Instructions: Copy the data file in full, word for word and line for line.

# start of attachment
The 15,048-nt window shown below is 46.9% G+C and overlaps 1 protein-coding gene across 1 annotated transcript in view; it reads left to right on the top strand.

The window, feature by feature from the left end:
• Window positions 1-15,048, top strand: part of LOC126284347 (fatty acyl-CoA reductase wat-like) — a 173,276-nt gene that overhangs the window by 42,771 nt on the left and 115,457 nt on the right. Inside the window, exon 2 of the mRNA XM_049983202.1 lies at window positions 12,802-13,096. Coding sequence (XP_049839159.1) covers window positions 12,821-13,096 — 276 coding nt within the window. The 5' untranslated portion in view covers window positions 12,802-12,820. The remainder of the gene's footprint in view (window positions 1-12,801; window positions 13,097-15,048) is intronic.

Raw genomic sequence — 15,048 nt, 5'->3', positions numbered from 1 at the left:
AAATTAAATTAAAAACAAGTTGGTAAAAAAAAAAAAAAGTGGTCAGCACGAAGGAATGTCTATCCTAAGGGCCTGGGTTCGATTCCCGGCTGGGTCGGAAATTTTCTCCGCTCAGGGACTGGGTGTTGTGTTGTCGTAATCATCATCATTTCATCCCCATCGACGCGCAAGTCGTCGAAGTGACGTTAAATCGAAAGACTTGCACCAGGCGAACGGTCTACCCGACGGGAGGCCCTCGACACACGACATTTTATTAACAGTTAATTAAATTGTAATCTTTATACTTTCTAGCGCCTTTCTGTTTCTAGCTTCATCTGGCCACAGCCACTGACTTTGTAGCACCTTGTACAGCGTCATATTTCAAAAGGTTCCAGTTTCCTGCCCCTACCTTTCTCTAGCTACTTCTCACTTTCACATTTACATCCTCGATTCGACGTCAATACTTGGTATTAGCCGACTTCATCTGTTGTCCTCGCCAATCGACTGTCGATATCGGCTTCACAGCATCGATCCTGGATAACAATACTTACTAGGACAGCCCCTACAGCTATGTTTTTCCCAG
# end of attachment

The 15,048-nt window shown below is 46.9% G+C and overlaps 1 protein-coding gene across 1 annotated transcript in view; it reads left to right on the top strand.

The window, feature by feature from the left end:
• Window positions 1-15,048, top strand: part of LOC126284347 (fatty acyl-CoA reductase wat-like) — a 173,276-nt gene that overhangs the window by 42,771 nt on the left and 115,457 nt on the right. Inside the window, exon 2 of the mRNA XM_049983202.1 lies at window positions 12,802-13,096. Coding sequence (XP_049839159.1) covers window positions 12,821-13,096 — 276 coding nt within the window. The 5' untranslated portion in view covers window positions 12,802-12,820. The remainder of the gene's footprint in view (window positions 1-12,801; window positions 13,097-15,048) is intronic.

Raw genomic sequence — 15,048 nt, 5'->3', positions numbered from 1 at the left:
AAATTAAATTAAAAACAAGTTGGTAAAAAAAAAAAAAAGTGGTCAGCACGAAGGAATGTCTATCCTAAGGGCCTGGGTTCGATTCCCGGCTGGGTCGGAAATTTTCTCCGCTCAGGGACTGGGTGTTGTGTTGTCGTAATCATCATCATTTCATCCCCATCGACGCGCAAGTCGTCGAAGTGACGTTAAATCGAAAGACTTGCACCAGGCGAACGGTCTACCCGACGGGAGGCCCTCGACACACGACATTTTATTAACAGTTAATTAAATTGTAATCTTTATACTTTCTAGCGCCTTTCTGTTTCTAGCTTCATCTGGCCACAGCCACTGACTTTGTAGCACCTTGTACAGCGTCATATTTCAAAAGGTTCCAGTTTCCTGCCCCTACCTTTCTCTAGCTACTTCTCACTTTCACATTTACATCCTCGATTCGACGTCAATACTTGGTATTAGCCGACTTCATCTGTTGTCCTCGCCAATCGACTGTCGATATCGGCTTCACAGCATCGATCCTGGATAACAATACTTACTAGGACAGCCCCTACAGCTATGTTTTTCCCAG